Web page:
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The Real Reason Jaws Doesn't Show Up Until Later In The Movie

When it comes to iconic films of the past 50 years, "Jaws" is easily one of the most memorable. Directed by Steven Spielberg and featuring an instantly recognizable theme by John Williams, the classic thriller spawned three sequels and became a pop culture phenomenon. The 1975 film, based on the novel by Peter Benchley, was the highest-grossing movie of all time, grossing a then-unheard-of $470 million worldwide (via The Numbers). It held that record until "Star Wars" came out in 1977. As the first film to gross over $100 million at the box office, "Jaws" is also certified as the world's first summer blockbuster by Guinness World Records

Much of the frenzy around "Jaws" was thanks in part to its impressive special effects. The film did utilize some real great whites, hiring professional divers Ron and Valerie Taylor to capture live shark footage. Valerie told Inside Hook that they were hired to get the footage prior to filming the rest of the movie "because it would be much easier to adjust the acted scenes than to change what the real sharks were doing. Of course, Spielberg and co. weren't going to let the plot of their film hinge on the behavior of animals, so the team had to get creative.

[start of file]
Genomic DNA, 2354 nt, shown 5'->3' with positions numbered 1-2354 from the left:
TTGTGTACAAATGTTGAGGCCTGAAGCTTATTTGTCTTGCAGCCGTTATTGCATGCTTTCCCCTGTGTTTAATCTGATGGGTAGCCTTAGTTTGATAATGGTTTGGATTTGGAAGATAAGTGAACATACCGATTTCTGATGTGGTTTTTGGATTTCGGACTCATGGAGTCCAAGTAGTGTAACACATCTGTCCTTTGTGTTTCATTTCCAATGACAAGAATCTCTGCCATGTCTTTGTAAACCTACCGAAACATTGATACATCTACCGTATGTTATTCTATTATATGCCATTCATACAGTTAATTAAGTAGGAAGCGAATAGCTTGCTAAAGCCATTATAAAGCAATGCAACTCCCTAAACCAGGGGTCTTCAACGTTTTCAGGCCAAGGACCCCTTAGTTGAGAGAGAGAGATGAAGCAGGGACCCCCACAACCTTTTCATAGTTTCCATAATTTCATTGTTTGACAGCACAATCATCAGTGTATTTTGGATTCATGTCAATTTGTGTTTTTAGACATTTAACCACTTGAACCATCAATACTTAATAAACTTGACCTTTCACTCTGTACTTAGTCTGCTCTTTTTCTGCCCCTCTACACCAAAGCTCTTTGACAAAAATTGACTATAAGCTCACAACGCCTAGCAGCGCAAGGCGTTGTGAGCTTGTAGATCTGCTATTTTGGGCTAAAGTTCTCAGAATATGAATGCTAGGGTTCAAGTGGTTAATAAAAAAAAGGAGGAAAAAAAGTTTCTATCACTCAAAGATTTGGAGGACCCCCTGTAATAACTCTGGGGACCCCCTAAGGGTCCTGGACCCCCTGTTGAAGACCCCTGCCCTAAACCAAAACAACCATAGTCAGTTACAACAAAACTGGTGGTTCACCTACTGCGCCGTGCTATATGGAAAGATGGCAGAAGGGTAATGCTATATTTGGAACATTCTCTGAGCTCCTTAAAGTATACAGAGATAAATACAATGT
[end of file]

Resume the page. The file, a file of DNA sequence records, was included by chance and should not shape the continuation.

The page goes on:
The animatronic shark in Jaws wasn't very reliable

The "Jaws" team opted to create their own sharks using innovative animatronic technology. Three sharks were made, collectively named Bruce. "Jaws" production designer Joe Alves spoke with NPR about creating Bruce, saying they enlisted the help of special effects legend Bob Mattey, who created the terrifying squid for "20,000 Leagues Under The Sea." However, even with top talent on board, the trio of Bruces faced many issues, constantly breaking down and delaying filming. Steven Spielberg and the rest of the filmmakers had to adopt clever ways to demonstrate the ominous presence of the shark, as the technical problems meant they were unable to actually show Bruce, who doesn't appear until nearly the end of the film.

As a result of these special effects malfunctions, "Jaws" finished filming way over budget. "We were in deep trouble," Alves told NPR. "The studio was reluctant to make the movie; they had no confidence in it." 

Of course, "Jaws" exceeded any and all expectations, no doubt to the relief of Universal Pictures. Now, fans of the film can see the original Bruce in all his restored glory at the Academy Museum of Motion Pictures when it opens in September 2021, according to Deadline. Technology has come a long way since 1975, but Bruce remains one of the most impressive special effects in cinematic history.